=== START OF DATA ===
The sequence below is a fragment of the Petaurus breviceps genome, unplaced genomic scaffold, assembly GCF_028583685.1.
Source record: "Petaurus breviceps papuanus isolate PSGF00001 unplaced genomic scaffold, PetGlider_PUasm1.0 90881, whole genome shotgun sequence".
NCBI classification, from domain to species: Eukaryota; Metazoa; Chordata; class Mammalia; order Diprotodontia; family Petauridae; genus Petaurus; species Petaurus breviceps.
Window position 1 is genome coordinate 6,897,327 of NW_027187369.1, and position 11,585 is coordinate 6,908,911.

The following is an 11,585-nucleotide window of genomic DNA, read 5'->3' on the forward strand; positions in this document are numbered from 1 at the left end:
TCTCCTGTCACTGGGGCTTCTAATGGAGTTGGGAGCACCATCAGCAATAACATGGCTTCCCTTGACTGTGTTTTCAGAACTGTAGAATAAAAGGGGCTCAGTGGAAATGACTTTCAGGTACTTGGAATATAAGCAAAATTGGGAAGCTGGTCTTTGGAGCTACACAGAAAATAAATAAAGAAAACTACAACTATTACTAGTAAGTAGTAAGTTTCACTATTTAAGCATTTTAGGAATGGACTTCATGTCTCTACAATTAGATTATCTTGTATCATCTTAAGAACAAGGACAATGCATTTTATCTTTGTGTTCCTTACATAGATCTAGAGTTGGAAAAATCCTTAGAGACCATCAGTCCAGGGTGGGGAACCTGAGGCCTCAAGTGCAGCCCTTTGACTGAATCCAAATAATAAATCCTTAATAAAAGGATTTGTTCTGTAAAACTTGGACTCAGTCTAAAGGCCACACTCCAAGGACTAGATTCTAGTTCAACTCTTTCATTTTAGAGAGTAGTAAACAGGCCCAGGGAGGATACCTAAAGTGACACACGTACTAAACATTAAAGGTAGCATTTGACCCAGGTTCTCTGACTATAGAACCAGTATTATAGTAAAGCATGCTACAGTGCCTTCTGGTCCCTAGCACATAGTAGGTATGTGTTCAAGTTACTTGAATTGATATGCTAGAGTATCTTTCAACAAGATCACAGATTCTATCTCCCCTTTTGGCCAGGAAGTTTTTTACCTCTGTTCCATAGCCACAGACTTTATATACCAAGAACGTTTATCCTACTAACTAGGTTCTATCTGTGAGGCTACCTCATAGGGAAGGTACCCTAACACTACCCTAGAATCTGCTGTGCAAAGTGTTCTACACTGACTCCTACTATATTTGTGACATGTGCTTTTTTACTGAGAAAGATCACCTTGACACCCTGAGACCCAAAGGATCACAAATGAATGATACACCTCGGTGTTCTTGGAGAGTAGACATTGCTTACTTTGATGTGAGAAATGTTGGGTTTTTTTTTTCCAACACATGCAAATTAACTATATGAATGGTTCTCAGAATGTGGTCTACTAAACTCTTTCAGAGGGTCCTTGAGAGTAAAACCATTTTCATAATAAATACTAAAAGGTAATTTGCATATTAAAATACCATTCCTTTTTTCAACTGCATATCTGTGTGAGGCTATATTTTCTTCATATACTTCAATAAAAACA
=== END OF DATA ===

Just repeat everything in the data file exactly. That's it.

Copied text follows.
The sequence below is a fragment of the Petaurus breviceps genome, unplaced genomic scaffold, assembly GCF_028583685.1.
Source record: "Petaurus breviceps papuanus isolate PSGF00001 unplaced genomic scaffold, PetGlider_PUasm1.0 90881, whole genome shotgun sequence".
NCBI classification, from domain to species: Eukaryota; Metazoa; Chordata; class Mammalia; order Diprotodontia; family Petauridae; genus Petaurus; species Petaurus breviceps.
Window position 1 is genome coordinate 6,897,327 of NW_027187369.1, and position 11,585 is coordinate 6,908,911.

The following is an 11,585-nucleotide window of genomic DNA, read 5'->3' on the forward strand; positions in this document are numbered from 1 at the left end:
TCTCCTGTCACTGGGGCTTCTAATGGAGTTGGGAGCACCATCAGCAATAACATGGCTTCCCTTGACTGTGTTTTCAGAACTGTAGAATAAAAGGGGCTCAGTGGAAATGACTTTCAGGTACTTGGAATATAAGCAAAATTGGGAAGCTGGTCTTTGGAGCTACACAGAAAATAAATAAAGAAAACTACAACTATTACTAGTAAGTAGTAAGTTTCACTATTTAAGCATTTTAGGAATGGACTTCATGTCTCTACAATTAGATTATCTTGTATCATCTTAAGAACAAGGACAATGCATTTTATCTTTGTGTTCCTTACATAGATCTAGAGTTGGAAAAATCCTTAGAGACCATCAGTCCAGGGTGGGGAACCTGAGGCCTCAAGTGCAGCCCTTTGACTGAATCCAAATAATAAATCCTTAATAAAAGGATTTGTTCTGTAAAACTTGGACTCAGTCTAAAGGCCACACTCCAAGGACTAGATTCTAGTTCAACTCTTTCATTTTAGAGAGTAGTAAACAGGCCCAGGGAGGATACCTAAAGTGACACACGTACTAAACATTAAAGGTAGCATTTGACCCAGGTTCTCTGACTATAGAACCAGTATTATAGTAAAGCATGCTACAGTGCCTTCTGGTCCCTAGCACATAGTAGGTATGTGTTCAAGTTACTTGAATTGATATGCTAGAGTATCTTTCAACAAGATCACAGATTCTATCTCCCCTTTTGGCCAGGAAGTTTTTTACCTCTGTTCCATAGCCACAGACTTTATATACCAAGAACGTTTATCCTACTAACTAGGTTCTATCTGTGAGGCTACCTCATAGGGAAGGTACCCTAACACTACCCTAGAATCTGCTGTGCAAAGTGTTCTACACTGACTCCTACTATATTTGTGACATGTGCTTTTTTACTGAGAAAGATCACCTTGACACCCTGAGACCCAAAGGATCACAAATGAATGATACACCTCGGTGTTCTTGGAGAGTAGACATTGCTTACTTTGATGTGAGAAATGTTGGGTTTTTTTTTTCCAACACATGCAAATTAACTATATGAATGGTTCTCAGAATGTGGTCTACTAAACTCTTTCAGAGGGTCCTTGAGAGTAAAACCATTTTCATAATAAATACTAAAAGGTAATTTGCATATTAAAATACCATTCCTTTTTTCAACTGCATATCTGTGTGAGGCTATATTTTCTTCATATACTTCAATAAAAACA